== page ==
Innovation Monitor: A Decentralized Internet

NYC Media Lab
3 min readDec 3, 2021


Innovation Monitor: A Decentralized Internet

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Welcome to this week’s Innovation Monitor.

Last week, we discussed the Gartner’s Hype Cycle, and Everett Rogers’ Diffusion of Innovations as a lens to consider the various emerging technologies we explore through this newsletter and the NYC Media Lab more broadly. From NFTs, FLoCs, brain computer interfaces and blockchain, there’s always something new in the world of cutting-edge tech and applied innovation.

This week and next, we’ll explore how Web3 (or Web 3.0) is another facet of distributed tech, built on decentralized networks and blockchain. Owned by those who build and use it instead of a central host or authority, Web3 is run and managed in a way that’s often described as self-governing and trust-less. It’s a mind shift as well as a new infrastructure.

Thank you for reading. As always, if you were forwarded this email, you can easily sign up here.

All best,
Erica Matsumoto Why Web3 Matters
To begin, let’s start with a great Twitter thread on why one should care about Web3:

Power to the People & Pushback on Platforms The philosophy of Web 3.0 is for developers to take back control of their content from tech giants such as Microsoft, Facebook, and Apple.

As these excellent articles from NPR and Business Insider describe, Web3 is an iteration of internet where social networks, search engines, and marketplaces have no company overlords. Since it’s decentralized and built on blockchain, people and users are able to control their own data. By breaking down the massive databases currently held on Web 2.0 by companies such as Meta and Google, Web3 hands over greater control to users. Data generated by computing resources such as mobile phones and vehicles will be sold by users through decentralized data networks in which users would retain ownership control. This represents a major change from Web 2.0.

As a result of this approach to user-controlled data, Web3 also offers an exciting paradigm shift in interoperability. Imagine a single sign on to access everything associated with themselves, such as their email, social media accounts, and shopping. This would, for example, allow users to bounce around from shopping to social media, etc. with one login, and all that activity is recorded on blockchain.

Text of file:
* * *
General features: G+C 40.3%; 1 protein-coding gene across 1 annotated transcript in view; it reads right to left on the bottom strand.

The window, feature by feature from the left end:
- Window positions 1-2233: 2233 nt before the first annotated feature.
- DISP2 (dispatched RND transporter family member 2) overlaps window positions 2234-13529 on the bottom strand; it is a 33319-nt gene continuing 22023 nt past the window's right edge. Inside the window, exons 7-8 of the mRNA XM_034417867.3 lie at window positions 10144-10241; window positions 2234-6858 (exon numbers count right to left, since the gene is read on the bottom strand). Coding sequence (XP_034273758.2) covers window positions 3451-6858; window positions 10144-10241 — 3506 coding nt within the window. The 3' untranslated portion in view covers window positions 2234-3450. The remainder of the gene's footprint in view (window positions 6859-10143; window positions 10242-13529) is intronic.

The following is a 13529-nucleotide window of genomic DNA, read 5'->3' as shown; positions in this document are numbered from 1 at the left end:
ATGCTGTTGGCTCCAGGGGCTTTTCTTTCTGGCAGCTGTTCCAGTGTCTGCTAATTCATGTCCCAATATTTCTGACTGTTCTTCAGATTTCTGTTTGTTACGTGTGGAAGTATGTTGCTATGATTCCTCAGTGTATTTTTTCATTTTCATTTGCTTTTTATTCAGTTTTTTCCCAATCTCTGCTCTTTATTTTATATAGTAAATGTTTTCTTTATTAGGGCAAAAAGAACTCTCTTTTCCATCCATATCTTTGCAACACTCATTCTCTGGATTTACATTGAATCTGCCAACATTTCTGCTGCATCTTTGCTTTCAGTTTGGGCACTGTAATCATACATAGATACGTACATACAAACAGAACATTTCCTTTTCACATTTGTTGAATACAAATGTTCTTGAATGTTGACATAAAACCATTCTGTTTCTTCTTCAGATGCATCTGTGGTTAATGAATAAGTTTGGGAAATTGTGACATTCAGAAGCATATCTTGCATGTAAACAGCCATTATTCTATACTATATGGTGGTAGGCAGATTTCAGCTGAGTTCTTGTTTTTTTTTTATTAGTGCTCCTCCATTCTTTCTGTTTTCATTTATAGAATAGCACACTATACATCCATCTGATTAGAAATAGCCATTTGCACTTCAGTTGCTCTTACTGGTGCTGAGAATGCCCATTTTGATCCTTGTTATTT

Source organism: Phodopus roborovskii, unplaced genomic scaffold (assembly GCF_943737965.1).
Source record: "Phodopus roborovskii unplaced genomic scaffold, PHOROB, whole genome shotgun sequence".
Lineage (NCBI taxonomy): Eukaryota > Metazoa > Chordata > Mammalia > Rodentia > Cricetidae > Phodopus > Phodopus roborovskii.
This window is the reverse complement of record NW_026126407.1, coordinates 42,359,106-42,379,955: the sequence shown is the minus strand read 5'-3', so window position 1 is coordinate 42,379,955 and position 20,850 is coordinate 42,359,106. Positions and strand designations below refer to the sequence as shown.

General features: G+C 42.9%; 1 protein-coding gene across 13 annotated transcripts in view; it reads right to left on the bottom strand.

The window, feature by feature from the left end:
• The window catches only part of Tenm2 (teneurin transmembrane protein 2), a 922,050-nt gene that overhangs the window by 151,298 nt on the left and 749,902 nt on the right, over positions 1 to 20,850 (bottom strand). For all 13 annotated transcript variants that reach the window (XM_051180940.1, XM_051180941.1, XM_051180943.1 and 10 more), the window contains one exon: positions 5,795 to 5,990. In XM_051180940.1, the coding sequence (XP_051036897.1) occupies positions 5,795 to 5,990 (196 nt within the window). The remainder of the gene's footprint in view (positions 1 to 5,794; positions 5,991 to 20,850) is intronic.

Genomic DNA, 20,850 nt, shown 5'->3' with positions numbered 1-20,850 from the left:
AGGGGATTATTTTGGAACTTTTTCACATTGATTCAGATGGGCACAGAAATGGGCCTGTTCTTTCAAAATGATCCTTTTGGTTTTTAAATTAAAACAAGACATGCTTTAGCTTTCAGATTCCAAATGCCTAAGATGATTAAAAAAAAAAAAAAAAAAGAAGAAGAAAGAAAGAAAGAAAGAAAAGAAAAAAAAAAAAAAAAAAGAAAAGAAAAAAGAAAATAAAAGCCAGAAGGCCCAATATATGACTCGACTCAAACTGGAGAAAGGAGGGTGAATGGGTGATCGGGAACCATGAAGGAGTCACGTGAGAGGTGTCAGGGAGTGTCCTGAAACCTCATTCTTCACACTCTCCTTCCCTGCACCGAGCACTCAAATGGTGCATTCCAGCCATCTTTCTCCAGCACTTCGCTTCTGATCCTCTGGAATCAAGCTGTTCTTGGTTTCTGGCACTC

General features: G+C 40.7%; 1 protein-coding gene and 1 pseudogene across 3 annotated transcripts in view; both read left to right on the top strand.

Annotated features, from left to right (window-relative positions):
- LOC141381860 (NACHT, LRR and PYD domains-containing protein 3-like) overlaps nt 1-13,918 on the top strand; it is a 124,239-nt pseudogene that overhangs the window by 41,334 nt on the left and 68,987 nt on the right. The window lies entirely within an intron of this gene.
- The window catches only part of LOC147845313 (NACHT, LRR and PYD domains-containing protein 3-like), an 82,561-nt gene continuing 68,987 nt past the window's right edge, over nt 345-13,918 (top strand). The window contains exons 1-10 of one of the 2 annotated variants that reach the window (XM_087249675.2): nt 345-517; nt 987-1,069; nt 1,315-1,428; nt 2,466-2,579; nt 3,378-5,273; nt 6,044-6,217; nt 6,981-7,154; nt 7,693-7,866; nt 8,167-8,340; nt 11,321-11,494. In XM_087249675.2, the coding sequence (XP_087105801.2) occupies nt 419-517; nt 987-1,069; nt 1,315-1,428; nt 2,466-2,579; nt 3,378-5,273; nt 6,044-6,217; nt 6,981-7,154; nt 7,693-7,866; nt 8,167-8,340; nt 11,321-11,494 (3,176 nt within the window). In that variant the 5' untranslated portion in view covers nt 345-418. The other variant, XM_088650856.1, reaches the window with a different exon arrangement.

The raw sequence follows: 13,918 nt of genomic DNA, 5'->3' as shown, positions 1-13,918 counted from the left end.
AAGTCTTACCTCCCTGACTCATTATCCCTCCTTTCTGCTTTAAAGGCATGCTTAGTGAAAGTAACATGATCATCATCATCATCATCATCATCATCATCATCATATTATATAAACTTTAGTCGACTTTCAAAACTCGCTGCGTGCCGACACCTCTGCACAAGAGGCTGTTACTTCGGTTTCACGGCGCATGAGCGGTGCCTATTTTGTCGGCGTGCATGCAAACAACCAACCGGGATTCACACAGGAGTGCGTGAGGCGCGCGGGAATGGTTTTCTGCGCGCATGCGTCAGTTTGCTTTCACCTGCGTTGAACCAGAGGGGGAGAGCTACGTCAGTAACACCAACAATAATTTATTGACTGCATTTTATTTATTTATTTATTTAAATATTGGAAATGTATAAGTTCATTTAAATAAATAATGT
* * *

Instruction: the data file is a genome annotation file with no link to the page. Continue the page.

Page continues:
Many suggest that Web3 is likely to operate alongside Web 2.0, and not entirely replace it. We think this is just the beginning. How Web3 is Not Web 1.0 and Web 2.0 Here’s a great succinct summary on how Web3 is different from previous iterations from the Internet pulled from an excellent privacy-first browser Brave:

  • Web 1.0 can be thought of as the “read-only” web.
  • Web 2.0 can be thought of as the social web. While it democratized publishing, it’s been dominated by centralized Big Tech, and a nightmare for privacy.
  • Web3 is the decentralized web. It’s marked by decentralized apps (DApps), decentralized finance (DeFi) like cryptocurrency, and blockchain technology. It’s much stronger on personal privacy.

This Week in Innovation History

November 29, 1972: Atari Introduces Pong & The First Commercial Video Game

Atari introduces their first product, Pong, a table tennis-themed arcade game, which would become the world’s first commercially successful video game. The popularity of Pong sparked the beginning of the video game industry with Atari being the leader in both arcade and home video gaming industries through the early 1980’s.

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NYC Media Lab

NYC Media Lab connects university researchers and NYC’s media tech companies to create a new community of digital media & tech innovators in New York City.